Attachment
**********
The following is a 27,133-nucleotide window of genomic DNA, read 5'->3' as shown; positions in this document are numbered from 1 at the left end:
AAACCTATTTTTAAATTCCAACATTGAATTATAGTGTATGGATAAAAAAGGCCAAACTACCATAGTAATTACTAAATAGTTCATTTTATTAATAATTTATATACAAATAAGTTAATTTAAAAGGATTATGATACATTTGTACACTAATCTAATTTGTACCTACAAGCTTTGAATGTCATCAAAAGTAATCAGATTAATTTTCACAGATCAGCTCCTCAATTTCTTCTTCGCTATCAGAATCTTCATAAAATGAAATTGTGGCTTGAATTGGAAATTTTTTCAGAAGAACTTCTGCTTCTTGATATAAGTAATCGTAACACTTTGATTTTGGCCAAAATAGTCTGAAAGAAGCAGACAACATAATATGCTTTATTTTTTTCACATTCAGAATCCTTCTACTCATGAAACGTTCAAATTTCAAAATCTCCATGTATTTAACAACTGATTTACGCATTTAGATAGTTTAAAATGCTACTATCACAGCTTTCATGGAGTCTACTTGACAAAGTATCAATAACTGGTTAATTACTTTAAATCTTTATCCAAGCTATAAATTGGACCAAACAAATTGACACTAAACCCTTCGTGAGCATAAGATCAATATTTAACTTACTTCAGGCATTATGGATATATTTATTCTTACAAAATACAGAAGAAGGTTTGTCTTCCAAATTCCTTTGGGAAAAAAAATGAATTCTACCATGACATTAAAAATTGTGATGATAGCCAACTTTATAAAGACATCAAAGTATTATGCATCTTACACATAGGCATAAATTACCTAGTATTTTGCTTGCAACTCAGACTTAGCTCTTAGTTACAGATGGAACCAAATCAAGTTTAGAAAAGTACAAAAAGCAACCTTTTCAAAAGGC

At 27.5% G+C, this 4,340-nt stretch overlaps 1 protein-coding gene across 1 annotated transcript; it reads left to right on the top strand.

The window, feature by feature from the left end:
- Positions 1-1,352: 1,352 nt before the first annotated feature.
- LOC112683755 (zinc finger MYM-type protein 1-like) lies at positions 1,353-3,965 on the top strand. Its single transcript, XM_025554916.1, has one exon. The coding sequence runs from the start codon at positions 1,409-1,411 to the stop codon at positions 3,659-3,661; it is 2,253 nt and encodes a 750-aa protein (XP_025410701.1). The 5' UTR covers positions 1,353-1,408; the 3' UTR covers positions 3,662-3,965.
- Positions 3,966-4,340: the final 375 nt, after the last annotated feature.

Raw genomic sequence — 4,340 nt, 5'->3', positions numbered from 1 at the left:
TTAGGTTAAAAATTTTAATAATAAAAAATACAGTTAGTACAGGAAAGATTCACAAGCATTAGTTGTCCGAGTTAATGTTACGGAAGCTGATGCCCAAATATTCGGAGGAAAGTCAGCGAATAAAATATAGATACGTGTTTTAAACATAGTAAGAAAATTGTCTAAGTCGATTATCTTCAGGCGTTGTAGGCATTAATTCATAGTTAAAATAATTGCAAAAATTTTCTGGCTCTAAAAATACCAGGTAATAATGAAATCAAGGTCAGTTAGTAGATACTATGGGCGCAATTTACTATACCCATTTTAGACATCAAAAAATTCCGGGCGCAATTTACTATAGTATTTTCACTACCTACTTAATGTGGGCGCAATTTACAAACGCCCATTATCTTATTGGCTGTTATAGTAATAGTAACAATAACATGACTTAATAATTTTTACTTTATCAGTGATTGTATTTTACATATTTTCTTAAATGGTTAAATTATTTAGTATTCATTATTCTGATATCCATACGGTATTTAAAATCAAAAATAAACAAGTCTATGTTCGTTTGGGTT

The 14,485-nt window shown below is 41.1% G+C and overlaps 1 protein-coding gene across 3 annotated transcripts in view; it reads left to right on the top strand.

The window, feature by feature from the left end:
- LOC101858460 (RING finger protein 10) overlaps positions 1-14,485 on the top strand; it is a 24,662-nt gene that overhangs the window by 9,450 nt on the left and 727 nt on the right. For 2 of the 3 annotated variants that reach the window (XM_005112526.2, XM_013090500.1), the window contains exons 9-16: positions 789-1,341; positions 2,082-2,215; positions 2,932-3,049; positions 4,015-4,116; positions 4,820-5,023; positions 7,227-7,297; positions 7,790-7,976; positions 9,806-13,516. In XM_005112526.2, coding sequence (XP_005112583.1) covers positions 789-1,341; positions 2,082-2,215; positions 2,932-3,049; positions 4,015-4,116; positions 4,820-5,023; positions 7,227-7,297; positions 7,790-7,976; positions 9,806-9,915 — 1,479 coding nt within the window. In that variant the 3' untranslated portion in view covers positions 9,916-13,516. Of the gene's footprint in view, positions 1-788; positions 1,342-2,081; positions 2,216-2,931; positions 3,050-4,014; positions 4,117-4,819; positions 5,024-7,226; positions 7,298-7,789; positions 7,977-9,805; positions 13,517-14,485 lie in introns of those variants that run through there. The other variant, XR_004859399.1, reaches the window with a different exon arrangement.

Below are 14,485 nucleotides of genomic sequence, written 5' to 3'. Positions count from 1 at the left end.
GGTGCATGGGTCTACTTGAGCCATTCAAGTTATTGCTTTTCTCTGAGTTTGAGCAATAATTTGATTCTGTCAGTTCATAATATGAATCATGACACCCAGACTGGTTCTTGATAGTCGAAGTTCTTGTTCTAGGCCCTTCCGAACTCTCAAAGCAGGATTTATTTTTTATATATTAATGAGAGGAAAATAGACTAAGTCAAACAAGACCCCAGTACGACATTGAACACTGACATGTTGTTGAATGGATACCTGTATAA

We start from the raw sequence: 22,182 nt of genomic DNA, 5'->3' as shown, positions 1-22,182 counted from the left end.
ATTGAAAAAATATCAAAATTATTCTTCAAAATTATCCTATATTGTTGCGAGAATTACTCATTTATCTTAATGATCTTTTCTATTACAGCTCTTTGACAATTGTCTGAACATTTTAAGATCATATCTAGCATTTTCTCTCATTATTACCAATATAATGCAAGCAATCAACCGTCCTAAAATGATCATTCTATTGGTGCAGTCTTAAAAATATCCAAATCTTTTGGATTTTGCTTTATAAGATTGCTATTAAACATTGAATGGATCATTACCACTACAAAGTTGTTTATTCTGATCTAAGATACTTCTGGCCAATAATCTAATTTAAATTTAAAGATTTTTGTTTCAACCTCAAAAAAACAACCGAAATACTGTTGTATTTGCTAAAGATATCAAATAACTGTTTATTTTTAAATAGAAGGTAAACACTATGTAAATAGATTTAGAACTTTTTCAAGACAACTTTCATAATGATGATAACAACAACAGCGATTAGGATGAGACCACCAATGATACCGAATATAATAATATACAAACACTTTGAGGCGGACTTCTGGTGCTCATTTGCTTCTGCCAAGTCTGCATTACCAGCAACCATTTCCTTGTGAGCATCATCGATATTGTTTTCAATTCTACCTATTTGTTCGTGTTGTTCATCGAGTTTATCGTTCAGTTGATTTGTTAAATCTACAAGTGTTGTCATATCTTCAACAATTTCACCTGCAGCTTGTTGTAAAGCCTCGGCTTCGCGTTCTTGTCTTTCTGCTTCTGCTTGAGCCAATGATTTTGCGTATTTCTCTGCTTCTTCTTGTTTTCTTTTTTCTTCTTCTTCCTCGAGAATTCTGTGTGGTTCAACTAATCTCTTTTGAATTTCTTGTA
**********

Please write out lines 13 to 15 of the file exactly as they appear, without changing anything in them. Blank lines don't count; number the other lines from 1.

Below are 14,485 nucleotides of genomic sequence, written 5' to 3'. Positions count from 1 at the left end.
GGTGCATGGGTCTACTTGAGCCATTCAAGTTATTGCTTTTCTCTGAGTTTGAGCAATAATTTGATTCTGTCAGTTCATAATATGAATCATGACACCCAGACTGGTTCTTGATAGTCGAAGTTCTTGTTCTAGGCCCTTCCGAACTCTCAAAGCAGGATTTATTTTTTATATATTAATGAGAGGAAAATAGACTAAGTCAAACAAGACCCCAGTACGACATTGAACACTGACATGTTGTTGAATGGATACCTGTATAA

We start from the raw sequence: 22,182 nt of genomic DNA, 5'->3' as shown, positions 1-22,182 counted from the left end.